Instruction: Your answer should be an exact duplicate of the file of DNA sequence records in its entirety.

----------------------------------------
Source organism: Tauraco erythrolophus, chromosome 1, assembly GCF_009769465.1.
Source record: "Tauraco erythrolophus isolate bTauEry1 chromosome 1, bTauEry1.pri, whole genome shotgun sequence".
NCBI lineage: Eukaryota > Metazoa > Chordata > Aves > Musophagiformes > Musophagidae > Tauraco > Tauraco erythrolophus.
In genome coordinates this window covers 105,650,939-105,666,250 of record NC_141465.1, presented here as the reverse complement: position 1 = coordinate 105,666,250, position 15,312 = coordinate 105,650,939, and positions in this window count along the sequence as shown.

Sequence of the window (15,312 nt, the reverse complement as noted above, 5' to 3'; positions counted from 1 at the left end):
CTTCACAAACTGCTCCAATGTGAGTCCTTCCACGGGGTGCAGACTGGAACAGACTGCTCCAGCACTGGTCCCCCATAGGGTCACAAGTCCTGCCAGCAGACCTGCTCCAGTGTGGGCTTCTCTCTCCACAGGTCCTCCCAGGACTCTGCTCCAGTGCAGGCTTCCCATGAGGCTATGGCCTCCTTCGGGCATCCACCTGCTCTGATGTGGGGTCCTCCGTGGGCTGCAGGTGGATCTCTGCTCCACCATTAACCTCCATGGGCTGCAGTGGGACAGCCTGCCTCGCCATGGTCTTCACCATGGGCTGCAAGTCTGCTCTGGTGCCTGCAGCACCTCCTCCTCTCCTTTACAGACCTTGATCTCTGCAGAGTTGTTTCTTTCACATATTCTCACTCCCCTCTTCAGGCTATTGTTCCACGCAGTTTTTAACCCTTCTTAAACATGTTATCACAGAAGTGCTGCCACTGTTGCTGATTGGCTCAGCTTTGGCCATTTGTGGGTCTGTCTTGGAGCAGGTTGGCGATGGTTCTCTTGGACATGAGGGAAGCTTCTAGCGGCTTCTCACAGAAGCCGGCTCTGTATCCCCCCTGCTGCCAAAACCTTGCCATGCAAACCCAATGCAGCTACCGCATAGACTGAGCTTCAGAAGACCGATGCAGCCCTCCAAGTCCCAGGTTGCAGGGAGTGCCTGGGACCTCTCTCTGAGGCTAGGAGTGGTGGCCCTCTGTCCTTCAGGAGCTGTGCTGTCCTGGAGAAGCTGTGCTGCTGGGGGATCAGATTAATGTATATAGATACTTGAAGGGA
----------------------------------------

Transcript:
Source organism: Tauraco erythrolophus, chromosome 1, assembly GCF_009769465.1.
Source record: "Tauraco erythrolophus isolate bTauEry1 chromosome 1, bTauEry1.pri, whole genome shotgun sequence".
NCBI lineage: Eukaryota > Metazoa > Chordata > Aves > Musophagiformes > Musophagidae > Tauraco > Tauraco erythrolophus.
In genome coordinates this window covers 105,650,939-105,666,250 of record NC_141465.1, presented here as the reverse complement: position 1 = coordinate 105,666,250, position 15,312 = coordinate 105,650,939, and positions in this window count along the sequence as shown.

Sequence of the window (15,312 nt, the reverse complement as noted above, 5' to 3'; positions counted from 1 at the left end):
CTTCACAAACTGCTCCAATGTGAGTCCTTCCACGGGGTGCAGACTGGAACAGACTGCTCCAGCACTGGTCCCCCATAGGGTCACAAGTCCTGCCAGCAGACCTGCTCCAGTGTGGGCTTCTCTCTCCACAGGTCCTCCCAGGACTCTGCTCCAGTGCAGGCTTCCCATGAGGCTATGGCCTCCTTCGGGCATCCACCTGCTCTGATGTGGGGTCCTCCGTGGGCTGCAGGTGGATCTCTGCTCCACCATTAACCTCCATGGGCTGCAGTGGGACAGCCTGCCTCGCCATGGTCTTCACCATGGGCTGCAAGTCTGCTCTGGTGCCTGCAGCACCTCCTCCTCTCCTTTACAGACCTTGATCTCTGCAGAGTTGTTTCTTTCACATATTCTCACTCCCCTCTTCAGGCTATTGTTCCACGCAGTTTTTAACCCTTCTTAAACATGTTATCACAGAAGTGCTGCCACTGTTGCTGATTGGCTCAGCTTTGGCCATTTGTGGGTCTGTCTTGGAGCAGGTTGGCGATGGTTCTCTTGGACATGAGGGAAGCTTCTAGCGGCTTCTCACAGAAGCCGGCTCTGTATCCCCCCTGCTGCCAAAACCTTGCCATGCAAACCCAATGCAGCTACCGCATAGACTGAGCTTCAGAAGACCGATGCAGCCCTCCAAGTCCCAGGTTGCAGGGAGTGCCTGGGACCTCTCTCTGAGGCTAGGAGTGGTGGCCCTCTGTCCTTCAGGAGCTGTGCTGTCCTGGAGAAGCTGTGCTGCTGGGGGATCAGATTAATGTATATAGATACTTGAAGGGA